Last week in Mark Neuenschwander’s Point of Care Forum (www.pointofcareformum.com), Mark has an interesting article entitled, “I’ve been thinking about minding the gap, looking right, and a potential blindspot in the medication-use process.” I think it could have also been called “Can’t see the forest for the trees.” I would encourage everyone to read this.

The bottom line is that, in our efforts to automate the medication use process, we have done the easy, less-risky tasks first, and virtually ignored, until recently, the most risky segment of the medication use process in hospitals: The Pharmacy IV Room. This is where pharmacy technicians prepare IV admixtures in a cleanroom environment.

Back in 2004, the United States Pharmacopeia (USP) implemented Chapter 797 (now referred to as USP797) which defined requirements for pharmacy IV rooms, bringing them up to cleanroom standards similar to those used by the pharmaceutical industry for sterile preparations. Whether there was a serious problem with the cleanliness of the pharmacy IV rooms before, the USP797 standards now address that aspect of IV Room workflow (i.e., laminar airflow hoods, air handling, particulate counts, employee gloving and garbing, cleanroom layout, beyond-use-dating (BUD), etc.). We now have assurance of the sterility of products prepared in the Pharmacy IV Room.

One area that has not been addressed (i.e., The Gap, The Forest) are mechanisms to ensure that the correct components to an IV admixture (i.e., the label, the bag, and the vials of medication) are used for the preparation. For over 90 percent of hospitals, this is still done by manual inspection; initially by a pharmacy technician and later by a pharmacist after the IV admixture is prepared, often outside of the cleanroom.

Does manual inspection always work? Apparently, not. At least it didn’t appear to in Bend, Oregon this past December when an IV admixture containing the anti-seizure medication, fosphenytoin, was accidentally prepared using a neuromuscular-blocking agent, rocuronium. The nurse scanned the barcode on the IV prepared for this patient, hung the IV on the patient, and then left the room. The patient went into cardiac arrest and later died after being taken off life support, secondary to lack of oxygen to the brain. The barcode scan by the nurse worked because the label on the IV bag indicated that it contained the correct drug, fosphenytoin, and it was for the correct patient. There was no way for the nurse to know that the clear IV solution contained the wrong drug.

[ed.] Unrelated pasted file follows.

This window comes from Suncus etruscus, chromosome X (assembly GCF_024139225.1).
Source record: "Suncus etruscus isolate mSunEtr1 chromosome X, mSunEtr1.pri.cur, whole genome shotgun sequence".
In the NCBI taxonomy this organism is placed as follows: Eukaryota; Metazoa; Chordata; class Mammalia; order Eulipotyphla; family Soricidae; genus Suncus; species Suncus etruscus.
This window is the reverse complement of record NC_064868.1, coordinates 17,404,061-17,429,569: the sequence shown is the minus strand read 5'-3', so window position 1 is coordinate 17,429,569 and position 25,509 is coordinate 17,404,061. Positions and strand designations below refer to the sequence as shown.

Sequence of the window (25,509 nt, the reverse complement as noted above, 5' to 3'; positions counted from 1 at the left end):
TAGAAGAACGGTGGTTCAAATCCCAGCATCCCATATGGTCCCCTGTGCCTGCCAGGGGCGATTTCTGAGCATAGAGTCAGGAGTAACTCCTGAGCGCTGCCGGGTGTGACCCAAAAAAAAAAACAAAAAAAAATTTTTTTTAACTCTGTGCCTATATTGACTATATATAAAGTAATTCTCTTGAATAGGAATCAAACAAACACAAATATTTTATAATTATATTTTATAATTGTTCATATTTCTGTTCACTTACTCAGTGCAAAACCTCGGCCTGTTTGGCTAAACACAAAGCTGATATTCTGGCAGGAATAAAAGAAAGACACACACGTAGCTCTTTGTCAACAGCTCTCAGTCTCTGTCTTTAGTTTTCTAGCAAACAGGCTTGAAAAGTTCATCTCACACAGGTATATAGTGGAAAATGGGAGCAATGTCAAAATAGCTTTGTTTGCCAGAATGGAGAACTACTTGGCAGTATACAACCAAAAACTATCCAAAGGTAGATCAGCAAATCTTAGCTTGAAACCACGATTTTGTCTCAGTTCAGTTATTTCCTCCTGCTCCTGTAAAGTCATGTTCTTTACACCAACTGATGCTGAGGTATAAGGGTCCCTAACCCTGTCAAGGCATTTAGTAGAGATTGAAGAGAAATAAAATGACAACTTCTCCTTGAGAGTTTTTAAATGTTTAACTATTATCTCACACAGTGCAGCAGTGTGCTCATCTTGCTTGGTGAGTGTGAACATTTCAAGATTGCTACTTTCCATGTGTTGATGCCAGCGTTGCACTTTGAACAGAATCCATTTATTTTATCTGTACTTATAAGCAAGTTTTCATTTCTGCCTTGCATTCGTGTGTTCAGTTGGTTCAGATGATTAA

Guess what? Humans make errors when they are asked to perform repetitive tasks. That’s why grocery stores have been scanning barcodes on products since this technology was introduced on June 26th, 1974. Barcode scanning solved the “correct price” problem and provided additional inventory benefits. It’s also why virtually EVERY hospital has implemented and/or will implement bedside barcode scanning (BCMA) in the next couple of years. Barcode scanning at the bedside ensures the Five Patient Rights: Right Patient, Right Drug, Right Dose, Right Route, and Right Time,

Unfortunately, in the Pharmacy IV Room, less than 10% of hospitals are using any type of technology to make sure that the right ingredients are used to prepare IV admixtures. Many of those that are using the available technology are only using it for high-risk drugs. Unfortunately, a fosphenytoin IV admixture is not a high-risk drug and therefore it would not have been prepared using this technology in most hospitals.

Barcode scanning technology for the IV Room is available from many of the major EHR vendors and more will have it available by the end of the year. Likewise, there are standalone technologies from other vendors available that can also be used.

Barcode scanning needs to be the minimum requirement for any hospital preparing IV admixtures and it needs to be done for ALL IV admixtures, not just for IV admixtures involving high-risk drugs. Barcode scanning in the Pharmacy IV Room can be difference of life or death as long as we have humans involved in the process.

We have a lot of mechanisms to rate the safety of hospitals (e.g., CMS Star Ratings, Leapfrog Hospital Safety Scores, HIMSS Analytics Stages), but you can excel at all of those and still be UNSAFE from a barcode scanning standpoint. There needs to be a Five Star Medication Barcode Scanning Score, one star for each of the areas benefiting by medication barcode scanning:

  • All Inpatient Medication Dispensing,
  • All Medication Stocking in Automated Dispensing Cabinets,
  • All Outpatient Pharmacy Prescription Dispensing,
  • All IV Admixture preparation, and
  • All Bedside Medication Administration.

How many Medication Barcode Stars does your hospital have…???

(article re-posted with permission)